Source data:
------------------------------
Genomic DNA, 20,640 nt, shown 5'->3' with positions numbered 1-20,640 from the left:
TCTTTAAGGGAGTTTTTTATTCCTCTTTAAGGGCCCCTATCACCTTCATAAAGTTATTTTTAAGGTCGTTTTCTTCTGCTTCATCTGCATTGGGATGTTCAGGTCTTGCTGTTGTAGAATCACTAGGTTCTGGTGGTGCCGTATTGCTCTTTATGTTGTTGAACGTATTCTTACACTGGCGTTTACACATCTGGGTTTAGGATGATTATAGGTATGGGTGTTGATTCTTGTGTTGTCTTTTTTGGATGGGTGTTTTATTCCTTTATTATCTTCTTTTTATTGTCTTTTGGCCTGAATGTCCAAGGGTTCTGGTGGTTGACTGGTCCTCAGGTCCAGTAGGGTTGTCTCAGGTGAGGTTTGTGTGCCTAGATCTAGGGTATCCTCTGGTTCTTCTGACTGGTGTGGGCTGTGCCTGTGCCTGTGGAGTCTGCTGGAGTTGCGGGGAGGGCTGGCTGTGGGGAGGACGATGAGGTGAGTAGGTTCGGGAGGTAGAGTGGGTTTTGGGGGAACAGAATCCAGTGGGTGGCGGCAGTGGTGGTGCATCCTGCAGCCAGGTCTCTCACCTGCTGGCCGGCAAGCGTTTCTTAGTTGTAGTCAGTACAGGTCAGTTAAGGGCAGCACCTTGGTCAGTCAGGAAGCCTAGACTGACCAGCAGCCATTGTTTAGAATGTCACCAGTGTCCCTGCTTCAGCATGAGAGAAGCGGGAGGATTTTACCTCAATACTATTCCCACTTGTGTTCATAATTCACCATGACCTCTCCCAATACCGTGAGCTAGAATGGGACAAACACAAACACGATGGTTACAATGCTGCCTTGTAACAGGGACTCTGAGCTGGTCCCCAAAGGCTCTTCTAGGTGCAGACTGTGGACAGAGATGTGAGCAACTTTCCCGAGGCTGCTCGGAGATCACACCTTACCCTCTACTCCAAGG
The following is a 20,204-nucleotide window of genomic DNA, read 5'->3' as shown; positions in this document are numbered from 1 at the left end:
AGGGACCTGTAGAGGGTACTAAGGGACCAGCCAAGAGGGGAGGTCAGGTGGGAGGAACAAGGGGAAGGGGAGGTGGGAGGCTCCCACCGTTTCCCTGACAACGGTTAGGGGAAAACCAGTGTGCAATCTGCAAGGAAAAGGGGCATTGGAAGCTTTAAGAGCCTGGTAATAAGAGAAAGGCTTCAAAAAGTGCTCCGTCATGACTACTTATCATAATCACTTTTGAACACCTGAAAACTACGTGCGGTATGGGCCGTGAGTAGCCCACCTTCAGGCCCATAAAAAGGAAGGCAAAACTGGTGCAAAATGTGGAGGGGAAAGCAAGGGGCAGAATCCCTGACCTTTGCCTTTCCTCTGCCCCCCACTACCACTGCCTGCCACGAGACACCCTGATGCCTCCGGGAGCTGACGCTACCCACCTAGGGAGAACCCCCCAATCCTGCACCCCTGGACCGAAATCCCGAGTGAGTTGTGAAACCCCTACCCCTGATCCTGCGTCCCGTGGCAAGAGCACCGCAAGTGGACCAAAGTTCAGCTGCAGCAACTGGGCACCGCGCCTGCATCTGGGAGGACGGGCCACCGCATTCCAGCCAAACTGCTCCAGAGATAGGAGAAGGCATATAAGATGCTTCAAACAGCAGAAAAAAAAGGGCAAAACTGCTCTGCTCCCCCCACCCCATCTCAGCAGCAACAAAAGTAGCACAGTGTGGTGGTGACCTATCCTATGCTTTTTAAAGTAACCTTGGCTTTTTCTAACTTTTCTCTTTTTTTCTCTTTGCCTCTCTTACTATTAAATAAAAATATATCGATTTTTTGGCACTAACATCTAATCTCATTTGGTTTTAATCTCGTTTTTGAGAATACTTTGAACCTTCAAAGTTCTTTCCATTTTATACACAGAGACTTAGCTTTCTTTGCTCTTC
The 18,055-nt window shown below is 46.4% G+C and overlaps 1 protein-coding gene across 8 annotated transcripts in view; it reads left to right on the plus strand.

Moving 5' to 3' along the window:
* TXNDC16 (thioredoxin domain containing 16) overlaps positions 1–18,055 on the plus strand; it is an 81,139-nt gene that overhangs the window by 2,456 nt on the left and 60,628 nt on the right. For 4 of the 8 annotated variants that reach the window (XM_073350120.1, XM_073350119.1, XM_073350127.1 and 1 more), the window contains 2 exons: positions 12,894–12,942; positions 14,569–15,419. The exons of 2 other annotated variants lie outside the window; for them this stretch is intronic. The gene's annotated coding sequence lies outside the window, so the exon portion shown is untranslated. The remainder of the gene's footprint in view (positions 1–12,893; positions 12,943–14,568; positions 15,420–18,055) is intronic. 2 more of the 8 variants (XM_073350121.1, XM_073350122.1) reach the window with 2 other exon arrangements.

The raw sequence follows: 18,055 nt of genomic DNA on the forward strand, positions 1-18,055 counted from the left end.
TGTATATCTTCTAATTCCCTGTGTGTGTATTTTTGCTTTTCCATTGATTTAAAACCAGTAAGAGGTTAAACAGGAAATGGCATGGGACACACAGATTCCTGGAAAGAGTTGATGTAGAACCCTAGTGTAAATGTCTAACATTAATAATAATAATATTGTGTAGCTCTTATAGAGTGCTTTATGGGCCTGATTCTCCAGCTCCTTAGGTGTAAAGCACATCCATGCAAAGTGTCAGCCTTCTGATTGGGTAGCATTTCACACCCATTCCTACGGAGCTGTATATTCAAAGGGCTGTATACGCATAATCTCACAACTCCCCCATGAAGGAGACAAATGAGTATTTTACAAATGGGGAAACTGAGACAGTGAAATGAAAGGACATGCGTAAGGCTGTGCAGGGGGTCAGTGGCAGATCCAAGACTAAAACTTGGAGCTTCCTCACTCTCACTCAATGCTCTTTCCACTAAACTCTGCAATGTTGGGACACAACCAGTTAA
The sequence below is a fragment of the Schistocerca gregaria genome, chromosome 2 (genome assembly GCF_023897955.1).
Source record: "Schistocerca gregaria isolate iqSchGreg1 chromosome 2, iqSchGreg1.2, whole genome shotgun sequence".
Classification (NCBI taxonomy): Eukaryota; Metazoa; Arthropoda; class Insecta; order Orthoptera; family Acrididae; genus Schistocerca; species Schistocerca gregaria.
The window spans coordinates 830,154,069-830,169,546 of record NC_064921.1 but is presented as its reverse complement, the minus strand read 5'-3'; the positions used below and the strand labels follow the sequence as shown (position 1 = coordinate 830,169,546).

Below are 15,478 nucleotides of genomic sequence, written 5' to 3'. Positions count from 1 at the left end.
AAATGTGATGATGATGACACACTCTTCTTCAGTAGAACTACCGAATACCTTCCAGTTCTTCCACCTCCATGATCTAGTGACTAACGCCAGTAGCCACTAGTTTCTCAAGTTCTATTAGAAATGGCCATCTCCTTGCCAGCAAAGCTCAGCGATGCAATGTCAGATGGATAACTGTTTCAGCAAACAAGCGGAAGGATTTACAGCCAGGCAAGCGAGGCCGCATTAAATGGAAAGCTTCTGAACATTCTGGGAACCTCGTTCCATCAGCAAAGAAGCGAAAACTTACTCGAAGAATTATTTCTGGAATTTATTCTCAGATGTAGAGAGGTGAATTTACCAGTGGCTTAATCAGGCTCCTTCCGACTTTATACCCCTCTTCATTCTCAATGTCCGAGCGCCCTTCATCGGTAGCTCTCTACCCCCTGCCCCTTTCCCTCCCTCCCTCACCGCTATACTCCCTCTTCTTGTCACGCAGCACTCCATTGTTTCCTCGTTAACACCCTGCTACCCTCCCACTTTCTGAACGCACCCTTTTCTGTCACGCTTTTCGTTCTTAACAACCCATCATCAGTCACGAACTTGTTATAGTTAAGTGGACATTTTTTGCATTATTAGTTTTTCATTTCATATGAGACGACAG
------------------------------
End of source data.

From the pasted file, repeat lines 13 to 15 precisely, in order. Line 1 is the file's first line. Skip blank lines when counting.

The window spans coordinates 830,154,069-830,169,546 of record NC_064921.1 but is presented as its reverse complement, the minus strand read 5'-3'; the positions used below and the strand labels follow the sequence as shown (position 1 = coordinate 830,169,546).

Below are 15,478 nucleotides of genomic sequence, written 5' to 3'. Positions count from 1 at the left end.
AAATGTGATGATGATGACACACTCTTCTTCAGTAGAACTACCGAATACCTTCCAGTTCTTCCACCTCCATGATCTAGTGACTAACGCCAGTAGCCACTAGTTTCTCAAGTTCTATTAGAAATGGCCATCTCCTTGCCAGCAAAGCTCAGCGATGCAATGTCAGATGGATAACTGTTTCAGCAAACAAGCGGAAGGATTTACAGCCAGGCAAGCGAGGCCGCATTAAATGGAAAGCTTCTGAACATTCTGGGAACCTCGTTCCATCAGCAAAGAAGCGAAAACTTACTCGAAGAATTATTTCTGGAATTTATTCTCAGATGTAGAGAGGTGAATTTACCAGTGGCTTAATCAGGCTCCTTCCGACTTTATACCCCTCTTCATTCTCAATGTCCGAGCGCCCTTCATCGGTAGCTCTCTACCCCCTGCCCCTTTCCCTCCCTCCCTCACCGCTATACTCCCTCTTCTTGTCACGCAGCACTCCATTGTTTCCTCGTTAACACCCTGCTACCCTCCCACTTTCTGAACGCACCCTTTTCTGTCACGCTTTTCGTTCTTAACAACCCATCATCAGTCACGAACTTGTTATAGTTAAGTGGACATTTTTTGCATTATTAGTTTTTCATTTCATATGAGACGACAG